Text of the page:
Former Broadside Photographer Captures Katrina Devastation

Posted: September 27, 2005 at 1:00 am, Last Updated: November 30, -0001 at 12:00 am

By Carrie Lake

Matt Rourke
Matt Rourke

As Hurricane Katrina was slowly gaining strength in the Gulf of Mexico, Matt Rourke, BA Government and Politics ’99, loaded his overnight bag, camera and laptop into a rented SUV and began an eight-hour trip from Texas to New Orleans.

At the time, he had no idea he was going to be an eyewitness to one of the world’s most devastating natural disasters. Rourke, a newspaper photographer, was headed to the Crescent City on assignment for the Austin American-Statesman.

Rourke’s compelling photos taken in Katrina’s aftermath have since been distributed by the Associated Press and have appeared in Time Magazine, USA Today, and other newspapers across the country. National Geographic used his photo of a mother carrying her one-year-old daughter away from an evacuation helicopter on the cover of its special edition on Katrina.

This was not Rourke’s first trip to New Orleans, although he’s never been for Mardi Gras or a jazz festival.

“I’ve never been to New Orleans when there wasn’t a hurricane,” he says. In 2004, he was there for Hurricane Ivan.

On this particular assignment, Rourke slept on the floor of a local newspaper office the first night. The second night—when he thought the worst of the storm was over—he scoped out what he thought was high ground and got comfortable in his four-wheel accommodations. By morning, the SUV was sitting in six inches of steadily rising water.

After abandoning the SUV, he took to the streets, wading through waist-high water. He took photos of people removing goods from a store along Canal Street. He took photos of a police officer searching for fuel to siphon to run generators for children on life support.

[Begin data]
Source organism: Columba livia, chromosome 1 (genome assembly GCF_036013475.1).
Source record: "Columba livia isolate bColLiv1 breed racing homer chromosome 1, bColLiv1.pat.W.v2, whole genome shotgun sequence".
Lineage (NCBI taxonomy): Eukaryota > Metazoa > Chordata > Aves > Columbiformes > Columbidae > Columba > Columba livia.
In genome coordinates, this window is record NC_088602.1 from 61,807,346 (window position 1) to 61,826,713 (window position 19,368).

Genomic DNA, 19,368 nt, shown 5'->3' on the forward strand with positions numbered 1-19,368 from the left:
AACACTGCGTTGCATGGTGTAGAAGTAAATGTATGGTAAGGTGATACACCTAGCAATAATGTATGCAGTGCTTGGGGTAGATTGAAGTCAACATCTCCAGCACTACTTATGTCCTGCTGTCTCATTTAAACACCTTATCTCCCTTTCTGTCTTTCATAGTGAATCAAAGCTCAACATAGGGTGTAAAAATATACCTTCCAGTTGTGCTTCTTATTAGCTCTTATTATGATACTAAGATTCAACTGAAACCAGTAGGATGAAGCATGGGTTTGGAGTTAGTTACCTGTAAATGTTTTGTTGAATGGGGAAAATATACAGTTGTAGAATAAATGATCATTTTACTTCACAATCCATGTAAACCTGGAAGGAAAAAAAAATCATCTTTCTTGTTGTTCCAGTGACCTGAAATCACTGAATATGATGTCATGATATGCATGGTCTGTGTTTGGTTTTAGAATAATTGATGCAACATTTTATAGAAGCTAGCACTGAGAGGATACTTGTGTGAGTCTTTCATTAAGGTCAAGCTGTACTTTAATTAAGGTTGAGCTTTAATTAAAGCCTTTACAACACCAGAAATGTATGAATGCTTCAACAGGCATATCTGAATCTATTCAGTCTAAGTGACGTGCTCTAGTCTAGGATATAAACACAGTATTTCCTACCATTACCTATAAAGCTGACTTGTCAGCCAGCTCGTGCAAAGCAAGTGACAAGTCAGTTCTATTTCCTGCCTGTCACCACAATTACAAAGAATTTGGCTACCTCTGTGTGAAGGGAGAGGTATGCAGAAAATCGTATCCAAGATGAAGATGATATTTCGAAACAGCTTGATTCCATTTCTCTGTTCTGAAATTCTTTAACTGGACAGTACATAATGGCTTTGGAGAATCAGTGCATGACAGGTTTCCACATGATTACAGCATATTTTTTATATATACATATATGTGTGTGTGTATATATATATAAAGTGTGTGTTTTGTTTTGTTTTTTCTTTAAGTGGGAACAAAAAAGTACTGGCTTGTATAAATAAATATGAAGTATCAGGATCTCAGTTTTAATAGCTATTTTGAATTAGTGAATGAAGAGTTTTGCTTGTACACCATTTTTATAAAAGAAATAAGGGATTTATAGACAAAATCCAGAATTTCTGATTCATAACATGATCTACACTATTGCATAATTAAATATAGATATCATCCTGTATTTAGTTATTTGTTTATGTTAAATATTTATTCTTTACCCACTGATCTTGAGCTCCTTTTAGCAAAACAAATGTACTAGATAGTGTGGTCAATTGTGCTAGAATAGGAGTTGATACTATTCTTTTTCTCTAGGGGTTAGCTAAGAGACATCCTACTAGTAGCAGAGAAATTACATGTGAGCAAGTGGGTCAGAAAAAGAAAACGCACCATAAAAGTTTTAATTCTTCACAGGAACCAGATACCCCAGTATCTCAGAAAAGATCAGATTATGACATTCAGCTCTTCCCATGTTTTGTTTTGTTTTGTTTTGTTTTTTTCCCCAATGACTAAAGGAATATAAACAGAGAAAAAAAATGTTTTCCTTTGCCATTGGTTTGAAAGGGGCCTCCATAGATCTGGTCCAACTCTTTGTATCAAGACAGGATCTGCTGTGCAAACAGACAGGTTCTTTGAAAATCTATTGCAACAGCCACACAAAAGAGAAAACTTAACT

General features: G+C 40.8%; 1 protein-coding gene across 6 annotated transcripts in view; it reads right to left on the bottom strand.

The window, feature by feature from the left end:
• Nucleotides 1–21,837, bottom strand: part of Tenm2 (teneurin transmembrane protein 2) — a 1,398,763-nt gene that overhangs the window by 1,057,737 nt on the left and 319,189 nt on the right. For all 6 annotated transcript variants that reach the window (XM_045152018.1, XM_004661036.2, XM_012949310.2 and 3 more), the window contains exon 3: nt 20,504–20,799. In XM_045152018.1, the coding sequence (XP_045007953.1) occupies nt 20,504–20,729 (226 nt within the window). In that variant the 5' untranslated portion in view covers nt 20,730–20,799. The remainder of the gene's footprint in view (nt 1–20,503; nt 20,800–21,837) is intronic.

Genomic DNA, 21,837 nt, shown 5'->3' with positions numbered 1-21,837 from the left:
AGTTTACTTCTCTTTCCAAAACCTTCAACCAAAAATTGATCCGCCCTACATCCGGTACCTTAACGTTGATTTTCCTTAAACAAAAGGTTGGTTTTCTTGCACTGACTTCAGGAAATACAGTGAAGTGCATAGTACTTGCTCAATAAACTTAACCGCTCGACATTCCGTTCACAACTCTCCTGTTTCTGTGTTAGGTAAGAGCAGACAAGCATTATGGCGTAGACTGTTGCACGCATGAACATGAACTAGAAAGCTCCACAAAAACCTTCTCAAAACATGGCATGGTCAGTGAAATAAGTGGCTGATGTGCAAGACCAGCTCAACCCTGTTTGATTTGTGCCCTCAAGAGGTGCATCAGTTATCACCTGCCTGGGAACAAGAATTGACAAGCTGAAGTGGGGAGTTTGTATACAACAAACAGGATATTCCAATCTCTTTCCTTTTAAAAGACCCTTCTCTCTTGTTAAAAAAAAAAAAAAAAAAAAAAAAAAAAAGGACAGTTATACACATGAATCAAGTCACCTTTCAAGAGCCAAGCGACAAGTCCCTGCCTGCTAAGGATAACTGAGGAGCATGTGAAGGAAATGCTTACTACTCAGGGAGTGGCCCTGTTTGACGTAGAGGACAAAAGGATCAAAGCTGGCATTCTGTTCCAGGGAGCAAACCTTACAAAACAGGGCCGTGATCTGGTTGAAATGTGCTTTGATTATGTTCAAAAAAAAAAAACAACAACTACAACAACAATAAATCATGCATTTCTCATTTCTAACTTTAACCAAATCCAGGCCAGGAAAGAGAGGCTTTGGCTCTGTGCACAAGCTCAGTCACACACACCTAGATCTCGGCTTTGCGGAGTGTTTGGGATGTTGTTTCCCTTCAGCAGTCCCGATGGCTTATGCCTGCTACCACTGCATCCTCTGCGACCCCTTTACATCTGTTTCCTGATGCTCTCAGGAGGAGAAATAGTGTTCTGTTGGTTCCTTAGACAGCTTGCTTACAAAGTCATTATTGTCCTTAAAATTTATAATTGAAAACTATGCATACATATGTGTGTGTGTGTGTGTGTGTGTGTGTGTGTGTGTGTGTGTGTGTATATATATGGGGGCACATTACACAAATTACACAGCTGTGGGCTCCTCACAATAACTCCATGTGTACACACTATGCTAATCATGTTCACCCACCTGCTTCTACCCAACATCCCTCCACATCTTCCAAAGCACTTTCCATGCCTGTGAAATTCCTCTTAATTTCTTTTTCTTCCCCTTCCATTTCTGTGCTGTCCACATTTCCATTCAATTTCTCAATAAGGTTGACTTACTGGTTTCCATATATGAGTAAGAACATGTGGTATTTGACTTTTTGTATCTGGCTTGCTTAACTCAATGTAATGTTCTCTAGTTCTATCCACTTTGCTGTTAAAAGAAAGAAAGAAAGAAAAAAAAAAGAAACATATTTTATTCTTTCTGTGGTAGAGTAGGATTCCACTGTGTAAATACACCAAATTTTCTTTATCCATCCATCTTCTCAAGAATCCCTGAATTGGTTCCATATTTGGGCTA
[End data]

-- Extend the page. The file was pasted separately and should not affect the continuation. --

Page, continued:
He found and photographed a high-rise hotel with all its windows broken, pets left to fend for themselves, residents wading through high water searching for assistance, scores of people at a triage center for evacuees and crowds of people on Interstate 10 waiting for evacuation by bus.

While viewing these sights through the lens of his camera, Rourke was not thinking about the impact Katrina had on the city and the people who lived there. And he didn’t have time to be scared.

“When I was right in the middle of it all, I didn’t think much of anything other than how to keep my camera and laptop dry,” he says.

Two weeks after Katrina hit, Rourke said he still hasn’t had time to emotionally sort what he saw in New Orleans.

“People just don’t understand what has happened here. They see the pictures in the news, but there is a great disconnect between what I have seen and felt and what people who are watching the news can really understand.”

One photo Rourke snapped after the hurricane has been used on “The Oprah Winfrey Show” and in commercials for the American Red Cross.

“I am proud that my photos can help tell this story and that I was able to contribute to something that has affected so many people,” he says.

While at Mason, Rourke worked as a photographer for Broadside. These days, assignments at the Austin American-Statesman are usually less dangerous than hurricane coverage—food festivals and University of Texas football games are typical.

“I love that every day is different,” he says. “I don’t think any other job could give me such variety.”

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